Turner Farm

The Right Way To Care For Your Trees

Jul 24, 2018
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Trees not only add beauty and texture to your landscape, they provide shade for your home, reduce soil erosion and improve air quality. But the emerald ash borer and Asian longhorn beetle, along with other pests and diseases plus several seasons of near-draught conditions, have taken their toll on thousands of trees in our region.

How To Rid Your Garden Of Pests

Jun 26, 2018
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The hot, humid days and heavy rains we’ve had this month have been great for area gardens, but the weather has also been good for the pests that can eat or damage your plants. Uncontrolled, aphids, beetles, spider mites and other insects can wipe out all of the work you put into your garden.

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One of the best ways to get through the cold, gray days of winter is to think about spring. That comes easier for gardeners, who spend January and February planning and preparing their gardens, buying seeds, cleaning and sharpening tools and taking horticulture classes.

Pete Rightmire

Though we have been experiencing amazingly nice weather lately, temperatures are expected to drop down to the 20s and 30s by late next week and winter may finally settle in. But that doesn't mean you have to stop gardening. There are several ways to extend the outdoor growing season, winter crops that do well in our region and a wide variety of plants you can grow indoors.

Pete Rightmire

 

The weather was perfect for being outdoors this weekend, it made even raking leaves enjoyable. Which is a good thing, because getting those leaves off your lawn is just one of the many chores to be done before the cold temperatures set in.

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It doesn't feel like it yet, but it is officially fall. While the weather here can change overnight, there is still time to make the most of your garden. And fall is a great time to spend the day exploring farmers markets or visiting a local pumpkin patch or two.

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While some local gardeners are disappointed in their late-summer harvest, others are gathering more fruit and vegetables than their families can eat. No one likes to see that food go to waste, so if you've already supplied neighbors and friends with all the tomatoes they can use and you can't bring yourself to make one more loaf of zucchini bread, consider preserving your produce for use all through this winter.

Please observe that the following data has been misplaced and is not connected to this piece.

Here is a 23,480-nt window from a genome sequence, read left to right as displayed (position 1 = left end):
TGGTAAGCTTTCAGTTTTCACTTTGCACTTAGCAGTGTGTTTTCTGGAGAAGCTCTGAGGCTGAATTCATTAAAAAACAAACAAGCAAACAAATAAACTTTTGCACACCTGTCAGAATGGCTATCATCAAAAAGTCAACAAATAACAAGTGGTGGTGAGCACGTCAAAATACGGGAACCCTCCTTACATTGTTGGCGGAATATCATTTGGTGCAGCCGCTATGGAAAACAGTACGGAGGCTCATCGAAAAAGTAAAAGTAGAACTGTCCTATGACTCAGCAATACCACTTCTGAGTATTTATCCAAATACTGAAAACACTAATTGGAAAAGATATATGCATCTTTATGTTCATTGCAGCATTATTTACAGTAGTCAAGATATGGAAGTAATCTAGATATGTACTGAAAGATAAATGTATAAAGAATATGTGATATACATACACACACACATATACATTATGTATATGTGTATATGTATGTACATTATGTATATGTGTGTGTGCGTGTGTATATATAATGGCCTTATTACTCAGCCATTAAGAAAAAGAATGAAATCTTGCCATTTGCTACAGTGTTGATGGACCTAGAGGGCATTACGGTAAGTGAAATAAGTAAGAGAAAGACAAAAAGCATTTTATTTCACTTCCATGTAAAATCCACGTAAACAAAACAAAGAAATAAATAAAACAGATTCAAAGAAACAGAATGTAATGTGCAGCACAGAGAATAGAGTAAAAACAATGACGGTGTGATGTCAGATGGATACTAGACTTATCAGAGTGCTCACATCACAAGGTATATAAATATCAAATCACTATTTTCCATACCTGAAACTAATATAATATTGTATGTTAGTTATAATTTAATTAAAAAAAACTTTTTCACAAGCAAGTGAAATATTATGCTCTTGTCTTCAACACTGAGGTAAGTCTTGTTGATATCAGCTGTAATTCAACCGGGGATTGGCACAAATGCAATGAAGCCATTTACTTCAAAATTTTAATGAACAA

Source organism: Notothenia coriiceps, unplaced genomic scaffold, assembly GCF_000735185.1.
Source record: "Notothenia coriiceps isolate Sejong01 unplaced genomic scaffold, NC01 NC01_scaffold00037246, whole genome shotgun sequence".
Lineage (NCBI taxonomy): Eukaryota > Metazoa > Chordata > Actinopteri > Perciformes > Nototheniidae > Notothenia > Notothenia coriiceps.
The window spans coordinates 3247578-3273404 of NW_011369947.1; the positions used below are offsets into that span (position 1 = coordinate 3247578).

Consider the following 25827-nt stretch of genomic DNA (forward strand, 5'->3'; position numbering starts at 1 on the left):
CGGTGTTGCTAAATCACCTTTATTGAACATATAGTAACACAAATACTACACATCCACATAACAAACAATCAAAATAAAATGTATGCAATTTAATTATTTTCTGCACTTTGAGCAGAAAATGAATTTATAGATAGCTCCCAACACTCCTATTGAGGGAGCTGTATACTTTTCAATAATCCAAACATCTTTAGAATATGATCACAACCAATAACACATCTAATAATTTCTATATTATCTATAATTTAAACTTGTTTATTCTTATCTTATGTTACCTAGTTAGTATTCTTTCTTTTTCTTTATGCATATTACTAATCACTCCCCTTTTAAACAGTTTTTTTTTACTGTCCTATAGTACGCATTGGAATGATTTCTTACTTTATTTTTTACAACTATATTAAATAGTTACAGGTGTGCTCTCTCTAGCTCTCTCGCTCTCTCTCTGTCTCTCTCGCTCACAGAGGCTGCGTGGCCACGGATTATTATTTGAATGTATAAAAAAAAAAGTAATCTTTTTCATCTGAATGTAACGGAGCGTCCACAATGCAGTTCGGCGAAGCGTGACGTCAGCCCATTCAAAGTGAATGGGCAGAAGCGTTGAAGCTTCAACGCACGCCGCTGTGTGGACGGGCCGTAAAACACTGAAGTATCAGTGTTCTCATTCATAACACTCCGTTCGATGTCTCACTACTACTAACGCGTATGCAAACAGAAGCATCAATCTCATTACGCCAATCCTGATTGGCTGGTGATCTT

Summer Bounty

Jul 24, 2017
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Mid-summer is a busy time in the garden, crops planted this spring are ready for harvest and gardeners are putting in vegetables they will be able to enjoy this fall. 

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Yesterday was the official start of summer, and we are already experiencing our typical summer weather pattern of hot, humid days and frequent heavy rainstorms. 

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We are finally experiencing warmer temperatures and have reached the point where it seems safe to put in even delicate plants and flowers. It's also time to plant peppers, tomatoes, celery and other vegetables.

Lizzie Kibler

If you're a fan of Cincinnati Edition's monthly gardening show, here's a chance to hear from and meet our experts live and in person. 

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Now that it seems spring is finally here for good, it's time to see what kind of shape your yard and garden are in, plan what you would like to grow this year, and take steps now that will make caring for your plants, trees and lawns much easier this summer.

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There are many benefits to collecting your own seeds or trading seeds with other gardeners in your area, from preserving heirloom plants to finding new varieties to try.

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Many people garden to have access to fresh fruits and vegetables, others find gardening is a relaxing and enjoyable hobby. It can also be a way to bring people together and build community.

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Typically gardeners in our region spend this time of year inside, researching new plants, ordering seeds and planning their spring gardens. 

greenasathistle.com

 

Farmers and serious gardeners will tell you, growing is hard work. Work that can be wiped out by disease, insects or an unexpected turn in the weather. 

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Even though the cold weather has settled in, that doesn't mean you have to stop gardening. 

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If your garden yielded a bumper crop this season and you have more fruits and vegetables than you can eat fresh, now is a good time to explore the variety of ways you can preserve them for use all winter long, from cold storage to canning to freezing. 

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University of Cincinnati medical students and other health professionals will soon be making regular trips to Greater Cincinnati's largest certified organic farm to learn, in a new state-of-the-art kitchen, how food can be used to prevent disease.

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As more people discover the health and financial benefits of growing their own fruits and vegetables, many expand their efforts and increase their produce production. And some consider becoming self-sufficient or farming to generate income. 

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